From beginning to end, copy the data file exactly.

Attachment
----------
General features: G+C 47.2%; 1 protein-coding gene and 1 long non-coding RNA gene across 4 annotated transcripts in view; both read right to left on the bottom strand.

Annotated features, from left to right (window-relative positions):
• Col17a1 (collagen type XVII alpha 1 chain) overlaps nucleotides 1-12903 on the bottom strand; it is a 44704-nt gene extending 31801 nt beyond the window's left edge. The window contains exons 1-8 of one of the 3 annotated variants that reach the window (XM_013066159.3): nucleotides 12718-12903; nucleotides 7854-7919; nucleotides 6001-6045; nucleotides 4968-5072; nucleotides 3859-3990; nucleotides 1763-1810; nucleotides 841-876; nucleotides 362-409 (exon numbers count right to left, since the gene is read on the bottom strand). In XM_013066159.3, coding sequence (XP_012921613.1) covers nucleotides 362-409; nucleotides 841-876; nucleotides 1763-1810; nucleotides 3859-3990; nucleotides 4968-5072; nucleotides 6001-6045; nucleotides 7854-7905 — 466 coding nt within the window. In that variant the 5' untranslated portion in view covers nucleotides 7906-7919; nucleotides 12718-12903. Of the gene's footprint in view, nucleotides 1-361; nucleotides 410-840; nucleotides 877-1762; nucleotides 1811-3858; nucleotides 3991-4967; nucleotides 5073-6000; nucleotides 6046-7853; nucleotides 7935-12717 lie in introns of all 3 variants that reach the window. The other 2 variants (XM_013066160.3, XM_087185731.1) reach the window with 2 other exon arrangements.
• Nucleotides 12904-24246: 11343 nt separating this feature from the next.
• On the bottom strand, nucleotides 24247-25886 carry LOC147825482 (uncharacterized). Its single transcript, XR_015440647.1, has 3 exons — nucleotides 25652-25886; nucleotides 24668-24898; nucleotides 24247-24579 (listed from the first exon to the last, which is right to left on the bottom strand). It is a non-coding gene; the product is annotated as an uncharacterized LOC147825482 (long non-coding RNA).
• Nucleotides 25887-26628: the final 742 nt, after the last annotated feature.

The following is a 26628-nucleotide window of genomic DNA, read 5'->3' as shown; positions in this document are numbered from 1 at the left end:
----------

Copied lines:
General features: G+C 47.2%; 1 protein-coding gene and 1 long non-coding RNA gene across 4 annotated transcripts in view; both read right to left on the bottom strand.

Annotated features, from left to right (window-relative positions):
• Col17a1 (collagen type XVII alpha 1 chain) overlaps nucleotides 1-12903 on the bottom strand; it is a 44704-nt gene extending 31801 nt beyond the window's left edge. The window contains exons 1-8 of one of the 3 annotated variants that reach the window (XM_013066159.3): nucleotides 12718-12903; nucleotides 7854-7919; nucleotides 6001-6045; nucleotides 4968-5072; nucleotides 3859-3990; nucleotides 1763-1810; nucleotides 841-876; nucleotides 362-409 (exon numbers count right to left, since the gene is read on the bottom strand). In XM_013066159.3, coding sequence (XP_012921613.1) covers nucleotides 362-409; nucleotides 841-876; nucleotides 1763-1810; nucleotides 3859-3990; nucleotides 4968-5072; nucleotides 6001-6045; nucleotides 7854-7905 — 466 coding nt within the window. In that variant the 5' untranslated portion in view covers nucleotides 7906-7919; nucleotides 12718-12903. Of the gene's footprint in view, nucleotides 1-361; nucleotides 410-840; nucleotides 877-1762; nucleotides 1811-3858; nucleotides 3991-4967; nucleotides 5073-6000; nucleotides 6046-7853; nucleotides 7935-12717 lie in introns of all 3 variants that reach the window. The other 2 variants (XM_013066160.3, XM_087185731.1) reach the window with 2 other exon arrangements.
• Nucleotides 12904-24246: 11343 nt separating this feature from the next.
• On the bottom strand, nucleotides 24247-25886 carry LOC147825482 (uncharacterized). Its single transcript, XR_015440647.1, has 3 exons — nucleotides 25652-25886; nucleotides 24668-24898; nucleotides 24247-24579 (listed from the first exon to the last, which is right to left on the bottom strand). It is a non-coding gene; the product is annotated as an uncharacterized LOC147825482 (long non-coding RNA).
• Nucleotides 25887-26628: the final 742 nt, after the last annotated feature.

The following is a 26628-nucleotide window of genomic DNA, read 5'->3' as shown; positions in this document are numbered from 1 at the left end: